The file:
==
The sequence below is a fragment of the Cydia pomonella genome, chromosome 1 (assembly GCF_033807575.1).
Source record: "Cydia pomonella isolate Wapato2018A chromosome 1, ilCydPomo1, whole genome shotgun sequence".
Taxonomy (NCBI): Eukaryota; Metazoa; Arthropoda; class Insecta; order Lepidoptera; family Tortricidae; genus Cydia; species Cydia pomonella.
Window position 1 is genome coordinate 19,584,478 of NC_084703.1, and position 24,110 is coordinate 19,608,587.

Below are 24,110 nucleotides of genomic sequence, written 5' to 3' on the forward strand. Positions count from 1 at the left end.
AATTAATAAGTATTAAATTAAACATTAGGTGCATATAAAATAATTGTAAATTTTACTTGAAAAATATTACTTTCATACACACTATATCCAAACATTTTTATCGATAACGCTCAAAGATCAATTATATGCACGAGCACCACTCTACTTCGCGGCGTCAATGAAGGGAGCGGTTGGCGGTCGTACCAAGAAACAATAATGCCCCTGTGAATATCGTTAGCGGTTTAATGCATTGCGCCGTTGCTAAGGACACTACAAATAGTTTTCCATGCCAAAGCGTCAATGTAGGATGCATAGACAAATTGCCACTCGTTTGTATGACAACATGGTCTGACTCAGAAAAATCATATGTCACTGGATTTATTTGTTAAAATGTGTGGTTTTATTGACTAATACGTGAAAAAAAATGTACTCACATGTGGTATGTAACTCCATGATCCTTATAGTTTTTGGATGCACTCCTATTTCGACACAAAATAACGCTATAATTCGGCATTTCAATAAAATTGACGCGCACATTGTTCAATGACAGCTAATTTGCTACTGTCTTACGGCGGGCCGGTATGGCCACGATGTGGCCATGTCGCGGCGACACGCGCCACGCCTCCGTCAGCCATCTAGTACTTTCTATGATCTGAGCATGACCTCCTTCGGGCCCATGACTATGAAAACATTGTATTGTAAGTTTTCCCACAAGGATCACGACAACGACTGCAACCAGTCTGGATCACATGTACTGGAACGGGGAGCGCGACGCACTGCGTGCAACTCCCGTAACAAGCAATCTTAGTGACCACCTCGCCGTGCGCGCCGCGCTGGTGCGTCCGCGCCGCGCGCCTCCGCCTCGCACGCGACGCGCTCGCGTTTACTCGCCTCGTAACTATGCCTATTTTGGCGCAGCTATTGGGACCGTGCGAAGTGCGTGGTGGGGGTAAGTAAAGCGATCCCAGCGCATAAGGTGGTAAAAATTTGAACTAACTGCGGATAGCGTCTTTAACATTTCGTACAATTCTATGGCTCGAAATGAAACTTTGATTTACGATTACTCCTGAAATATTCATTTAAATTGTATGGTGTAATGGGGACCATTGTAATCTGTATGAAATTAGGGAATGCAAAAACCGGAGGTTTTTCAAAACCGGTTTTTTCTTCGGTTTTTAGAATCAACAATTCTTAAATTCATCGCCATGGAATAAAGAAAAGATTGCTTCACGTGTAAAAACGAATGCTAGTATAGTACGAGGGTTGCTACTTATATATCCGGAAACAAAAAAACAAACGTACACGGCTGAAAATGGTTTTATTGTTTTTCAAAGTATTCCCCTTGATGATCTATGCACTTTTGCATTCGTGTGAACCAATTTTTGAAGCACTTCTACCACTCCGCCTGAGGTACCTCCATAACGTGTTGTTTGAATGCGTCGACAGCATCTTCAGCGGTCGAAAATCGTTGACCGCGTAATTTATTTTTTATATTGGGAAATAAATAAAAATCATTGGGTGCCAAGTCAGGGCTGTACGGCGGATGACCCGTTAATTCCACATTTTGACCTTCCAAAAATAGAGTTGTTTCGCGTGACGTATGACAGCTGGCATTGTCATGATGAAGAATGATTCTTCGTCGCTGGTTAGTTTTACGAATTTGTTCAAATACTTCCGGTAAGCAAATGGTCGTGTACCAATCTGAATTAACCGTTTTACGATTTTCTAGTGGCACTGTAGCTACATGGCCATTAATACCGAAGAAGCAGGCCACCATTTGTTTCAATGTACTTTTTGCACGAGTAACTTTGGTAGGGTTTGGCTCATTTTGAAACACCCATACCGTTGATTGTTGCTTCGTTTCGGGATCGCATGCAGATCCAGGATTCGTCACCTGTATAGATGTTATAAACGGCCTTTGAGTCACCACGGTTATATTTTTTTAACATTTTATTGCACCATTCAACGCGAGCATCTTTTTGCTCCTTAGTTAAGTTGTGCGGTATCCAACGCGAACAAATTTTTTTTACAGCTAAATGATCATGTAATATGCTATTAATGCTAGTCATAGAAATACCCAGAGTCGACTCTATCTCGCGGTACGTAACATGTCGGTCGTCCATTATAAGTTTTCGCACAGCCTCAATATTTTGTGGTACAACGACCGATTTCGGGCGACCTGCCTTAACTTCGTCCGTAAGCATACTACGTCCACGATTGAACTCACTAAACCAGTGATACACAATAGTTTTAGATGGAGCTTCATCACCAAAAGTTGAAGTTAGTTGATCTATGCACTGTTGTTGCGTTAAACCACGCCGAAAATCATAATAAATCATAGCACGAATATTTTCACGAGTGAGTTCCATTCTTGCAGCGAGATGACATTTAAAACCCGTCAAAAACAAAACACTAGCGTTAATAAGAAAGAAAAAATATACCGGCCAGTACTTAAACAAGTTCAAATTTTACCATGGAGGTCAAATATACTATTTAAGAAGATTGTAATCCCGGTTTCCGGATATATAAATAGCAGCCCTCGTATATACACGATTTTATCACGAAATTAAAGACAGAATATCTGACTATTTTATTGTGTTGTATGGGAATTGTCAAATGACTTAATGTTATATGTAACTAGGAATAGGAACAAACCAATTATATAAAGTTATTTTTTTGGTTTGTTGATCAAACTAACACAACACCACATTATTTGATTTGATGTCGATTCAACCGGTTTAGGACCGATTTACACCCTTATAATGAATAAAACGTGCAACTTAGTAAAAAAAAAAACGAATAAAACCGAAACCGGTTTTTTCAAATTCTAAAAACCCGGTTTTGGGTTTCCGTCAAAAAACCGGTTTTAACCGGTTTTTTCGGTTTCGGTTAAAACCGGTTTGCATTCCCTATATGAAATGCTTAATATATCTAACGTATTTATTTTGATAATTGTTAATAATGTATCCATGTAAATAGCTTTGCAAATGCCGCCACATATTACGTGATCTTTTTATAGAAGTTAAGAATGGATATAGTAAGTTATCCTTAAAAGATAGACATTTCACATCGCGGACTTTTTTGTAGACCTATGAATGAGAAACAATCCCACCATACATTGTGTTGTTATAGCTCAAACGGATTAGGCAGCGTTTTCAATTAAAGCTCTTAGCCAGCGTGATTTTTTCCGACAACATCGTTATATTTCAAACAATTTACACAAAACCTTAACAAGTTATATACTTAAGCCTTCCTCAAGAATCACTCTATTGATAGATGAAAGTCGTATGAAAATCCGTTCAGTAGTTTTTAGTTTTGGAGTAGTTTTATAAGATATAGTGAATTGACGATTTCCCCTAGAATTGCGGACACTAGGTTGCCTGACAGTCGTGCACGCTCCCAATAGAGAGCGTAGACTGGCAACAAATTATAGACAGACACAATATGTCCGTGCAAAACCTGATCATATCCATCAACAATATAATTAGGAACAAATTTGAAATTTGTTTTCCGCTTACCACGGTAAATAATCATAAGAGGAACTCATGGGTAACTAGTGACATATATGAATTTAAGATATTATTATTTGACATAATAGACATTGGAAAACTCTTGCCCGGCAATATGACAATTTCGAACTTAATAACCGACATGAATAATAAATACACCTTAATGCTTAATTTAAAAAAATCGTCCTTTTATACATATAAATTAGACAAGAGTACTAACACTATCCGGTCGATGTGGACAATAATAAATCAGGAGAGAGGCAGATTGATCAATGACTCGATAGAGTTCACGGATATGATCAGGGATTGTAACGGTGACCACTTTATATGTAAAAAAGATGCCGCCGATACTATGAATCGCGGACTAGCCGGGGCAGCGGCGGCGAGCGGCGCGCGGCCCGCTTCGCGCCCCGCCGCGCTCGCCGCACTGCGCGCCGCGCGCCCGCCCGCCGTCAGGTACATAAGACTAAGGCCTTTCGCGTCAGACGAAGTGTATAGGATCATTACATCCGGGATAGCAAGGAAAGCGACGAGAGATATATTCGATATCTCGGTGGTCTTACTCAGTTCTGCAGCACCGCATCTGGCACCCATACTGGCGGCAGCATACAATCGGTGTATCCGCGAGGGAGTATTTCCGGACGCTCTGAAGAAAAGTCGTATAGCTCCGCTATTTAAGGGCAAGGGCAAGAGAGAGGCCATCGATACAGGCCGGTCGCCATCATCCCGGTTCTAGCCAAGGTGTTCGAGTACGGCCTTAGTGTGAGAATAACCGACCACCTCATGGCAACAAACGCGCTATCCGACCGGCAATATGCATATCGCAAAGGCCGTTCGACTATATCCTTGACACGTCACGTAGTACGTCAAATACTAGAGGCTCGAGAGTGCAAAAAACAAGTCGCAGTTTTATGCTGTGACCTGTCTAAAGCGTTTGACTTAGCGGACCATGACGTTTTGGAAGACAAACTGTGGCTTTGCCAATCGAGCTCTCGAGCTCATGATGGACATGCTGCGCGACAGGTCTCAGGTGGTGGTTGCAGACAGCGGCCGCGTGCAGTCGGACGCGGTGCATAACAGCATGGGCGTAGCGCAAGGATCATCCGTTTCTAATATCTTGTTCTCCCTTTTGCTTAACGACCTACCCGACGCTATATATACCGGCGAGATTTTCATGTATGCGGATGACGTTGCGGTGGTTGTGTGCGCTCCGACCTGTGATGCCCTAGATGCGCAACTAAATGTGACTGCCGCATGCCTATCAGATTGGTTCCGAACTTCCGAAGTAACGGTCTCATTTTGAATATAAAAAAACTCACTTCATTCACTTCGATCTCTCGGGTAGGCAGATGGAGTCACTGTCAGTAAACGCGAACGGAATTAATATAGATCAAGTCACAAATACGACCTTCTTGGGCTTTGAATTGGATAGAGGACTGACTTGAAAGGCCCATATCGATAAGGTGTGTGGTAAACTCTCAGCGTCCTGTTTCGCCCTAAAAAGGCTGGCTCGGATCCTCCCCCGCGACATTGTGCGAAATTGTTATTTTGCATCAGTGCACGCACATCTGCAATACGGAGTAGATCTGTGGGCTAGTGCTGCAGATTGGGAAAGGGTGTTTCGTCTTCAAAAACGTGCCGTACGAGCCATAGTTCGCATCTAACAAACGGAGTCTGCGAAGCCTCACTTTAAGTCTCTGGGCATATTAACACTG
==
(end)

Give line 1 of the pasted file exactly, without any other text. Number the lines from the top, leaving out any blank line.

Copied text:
The sequence below is a fragment of the Cydia pomonella genome, chromosome 1 (assembly GCF_033807575.1).